Cook Inlet and Turnagain Arm

Anchorage Travel Blog

 › entry 11 of 12 › view all entries
Leigh and I were now on our own in the most awe-inspiring place in the world ~ Alaska.  After a hearty breakfast at one of Anchorage's small family-owned diners, I turned our rental SUV south towards the Kenai Penisula.    We were now riding along the Seward Highway, following the curvature of the Cook Inlet shoreline and Turnagain Arm, a narrow channel that is home to the most powerful bore tide (better known as a tidal wave) in the world.  A bore tide, in this particular situation, is a tide that rushes into the Arm from Cook Inlet at a speed of 10 MPH and creates a wall of water up to eight feet high.  Very much like a small tsunami and very dangerous.  Another potentially life-threatening characteristic of Turnagain Arm is the wide beach, which isn't a beach at all but a mudscape that can swallow you up like quicksand.  At low tide, the Arm is almost completely void of water and the mud looks serene and solid.  But don't be fooled.  If you stand in one place and wiggle your feet, you will sink.  Then emergency responders will have to be called and .....   just use your imagination.  But some folks don't get rescued before the the tides returns.  Only two years before our visit, a woman and her husband were riding their four-wheeler across the "beach" and just enjoying the day ~ until the woman stepped off the ATV and into the mud.  She was immediately held tight and no pulling or tugging would dislodge her.  Sadly, the emergency crews were unable to set her free before the tide came in and ..... she drowned.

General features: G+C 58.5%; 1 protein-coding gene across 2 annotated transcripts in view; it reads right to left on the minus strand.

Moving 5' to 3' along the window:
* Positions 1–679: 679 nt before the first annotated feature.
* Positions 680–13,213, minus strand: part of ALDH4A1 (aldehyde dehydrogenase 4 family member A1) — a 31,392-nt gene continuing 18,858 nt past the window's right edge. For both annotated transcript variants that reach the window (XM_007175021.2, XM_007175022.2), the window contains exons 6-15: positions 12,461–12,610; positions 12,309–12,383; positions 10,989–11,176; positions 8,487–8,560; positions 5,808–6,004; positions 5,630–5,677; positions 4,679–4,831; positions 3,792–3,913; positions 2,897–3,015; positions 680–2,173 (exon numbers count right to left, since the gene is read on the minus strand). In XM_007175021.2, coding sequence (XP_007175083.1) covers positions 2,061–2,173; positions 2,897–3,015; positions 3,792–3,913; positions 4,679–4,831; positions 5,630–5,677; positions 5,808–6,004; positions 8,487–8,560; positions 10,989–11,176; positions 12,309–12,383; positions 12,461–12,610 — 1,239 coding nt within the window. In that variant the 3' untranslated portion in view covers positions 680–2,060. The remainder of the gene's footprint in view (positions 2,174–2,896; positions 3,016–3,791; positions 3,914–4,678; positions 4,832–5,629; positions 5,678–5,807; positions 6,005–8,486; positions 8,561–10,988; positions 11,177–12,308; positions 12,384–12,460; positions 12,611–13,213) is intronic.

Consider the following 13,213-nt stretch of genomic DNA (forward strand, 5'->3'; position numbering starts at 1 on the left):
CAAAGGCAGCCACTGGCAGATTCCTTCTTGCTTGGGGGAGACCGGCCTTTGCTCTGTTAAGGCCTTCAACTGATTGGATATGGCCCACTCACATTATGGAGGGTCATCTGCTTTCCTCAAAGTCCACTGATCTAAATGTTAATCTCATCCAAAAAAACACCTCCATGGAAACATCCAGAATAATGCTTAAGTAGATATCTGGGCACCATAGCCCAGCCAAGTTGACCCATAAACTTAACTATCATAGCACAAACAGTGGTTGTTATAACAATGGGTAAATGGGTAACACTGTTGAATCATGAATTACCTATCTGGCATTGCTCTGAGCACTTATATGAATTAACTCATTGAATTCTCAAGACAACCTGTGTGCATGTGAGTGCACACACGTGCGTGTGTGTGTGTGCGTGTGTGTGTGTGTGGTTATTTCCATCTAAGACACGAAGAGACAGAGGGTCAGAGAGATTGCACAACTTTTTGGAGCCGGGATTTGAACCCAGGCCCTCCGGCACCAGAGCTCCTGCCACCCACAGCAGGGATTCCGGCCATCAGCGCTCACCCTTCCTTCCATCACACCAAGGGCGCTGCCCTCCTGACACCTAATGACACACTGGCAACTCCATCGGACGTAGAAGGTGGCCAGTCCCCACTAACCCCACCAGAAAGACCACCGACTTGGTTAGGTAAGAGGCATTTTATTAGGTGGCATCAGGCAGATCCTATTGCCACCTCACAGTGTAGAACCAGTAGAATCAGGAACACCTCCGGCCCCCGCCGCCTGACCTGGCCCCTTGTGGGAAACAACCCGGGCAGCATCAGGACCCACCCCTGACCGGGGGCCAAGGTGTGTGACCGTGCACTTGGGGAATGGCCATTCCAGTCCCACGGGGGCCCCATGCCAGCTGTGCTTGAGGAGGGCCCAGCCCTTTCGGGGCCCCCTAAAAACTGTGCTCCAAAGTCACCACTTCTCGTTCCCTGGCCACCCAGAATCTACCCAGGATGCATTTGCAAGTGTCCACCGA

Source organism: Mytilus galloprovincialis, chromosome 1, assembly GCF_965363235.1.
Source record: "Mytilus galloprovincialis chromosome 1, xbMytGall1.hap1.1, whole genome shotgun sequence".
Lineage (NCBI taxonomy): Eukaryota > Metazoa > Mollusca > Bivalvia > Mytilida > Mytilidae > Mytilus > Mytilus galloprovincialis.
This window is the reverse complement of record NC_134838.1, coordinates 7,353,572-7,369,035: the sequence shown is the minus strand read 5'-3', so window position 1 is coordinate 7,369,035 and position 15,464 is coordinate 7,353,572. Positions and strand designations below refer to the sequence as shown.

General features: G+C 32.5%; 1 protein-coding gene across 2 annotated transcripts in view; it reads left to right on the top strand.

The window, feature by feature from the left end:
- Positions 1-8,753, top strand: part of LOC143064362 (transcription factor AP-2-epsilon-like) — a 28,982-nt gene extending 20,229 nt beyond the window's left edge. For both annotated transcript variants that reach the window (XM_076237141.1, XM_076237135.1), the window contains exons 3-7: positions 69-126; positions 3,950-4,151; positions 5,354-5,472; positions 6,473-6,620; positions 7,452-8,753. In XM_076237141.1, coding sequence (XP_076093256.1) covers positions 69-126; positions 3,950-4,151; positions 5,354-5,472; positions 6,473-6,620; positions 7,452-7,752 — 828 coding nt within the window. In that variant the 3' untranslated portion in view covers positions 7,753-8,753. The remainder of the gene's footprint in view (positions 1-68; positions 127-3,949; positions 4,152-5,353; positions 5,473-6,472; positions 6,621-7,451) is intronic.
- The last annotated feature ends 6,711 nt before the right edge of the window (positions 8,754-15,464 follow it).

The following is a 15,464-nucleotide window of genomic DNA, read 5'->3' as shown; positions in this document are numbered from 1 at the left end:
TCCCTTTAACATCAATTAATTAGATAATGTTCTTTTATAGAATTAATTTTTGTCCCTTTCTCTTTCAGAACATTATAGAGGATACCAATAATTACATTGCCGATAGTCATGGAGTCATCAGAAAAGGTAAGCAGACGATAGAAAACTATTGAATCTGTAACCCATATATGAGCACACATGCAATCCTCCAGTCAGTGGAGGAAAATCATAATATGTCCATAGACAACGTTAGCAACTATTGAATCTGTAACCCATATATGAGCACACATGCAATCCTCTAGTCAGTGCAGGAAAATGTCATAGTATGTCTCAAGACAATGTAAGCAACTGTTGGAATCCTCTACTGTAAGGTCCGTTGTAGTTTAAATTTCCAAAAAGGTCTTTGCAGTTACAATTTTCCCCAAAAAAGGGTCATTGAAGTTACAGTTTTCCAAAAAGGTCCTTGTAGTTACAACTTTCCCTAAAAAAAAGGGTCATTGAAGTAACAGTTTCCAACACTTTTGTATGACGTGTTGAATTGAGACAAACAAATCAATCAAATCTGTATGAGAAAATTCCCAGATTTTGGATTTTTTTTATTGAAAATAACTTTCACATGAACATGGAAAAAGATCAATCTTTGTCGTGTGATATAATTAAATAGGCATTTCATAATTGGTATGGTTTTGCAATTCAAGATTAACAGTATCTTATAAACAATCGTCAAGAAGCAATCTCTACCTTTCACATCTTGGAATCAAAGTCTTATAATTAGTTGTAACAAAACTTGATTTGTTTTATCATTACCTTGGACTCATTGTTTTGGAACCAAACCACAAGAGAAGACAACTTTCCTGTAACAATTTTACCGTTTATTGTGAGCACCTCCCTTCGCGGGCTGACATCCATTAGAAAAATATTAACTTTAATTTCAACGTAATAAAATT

Besides the bore tide and the mudflats, the Cook Inlet is home to one of Alaska's two pods of beluga whales.  The other pod can be found in the Bering Sea and we weren't going there today.   Five or six of the graceful creatures were swimming right up next to the shoreline in shallow water.   They come in every day with the high tide, following their dinner of schooling fish into the inlet.   The Cook Inlet pod of belugas has been estimated to be between 400 to 500 individuals.  I drove onto the pull-out area, where Leigh and I jumped from the car to get a closer look at these smallest of whales.  To our disappointment, they were soon out of sight.

Join TravBuddy to leave comments, meet new friends and share travel tips!
photo by: anupa_rk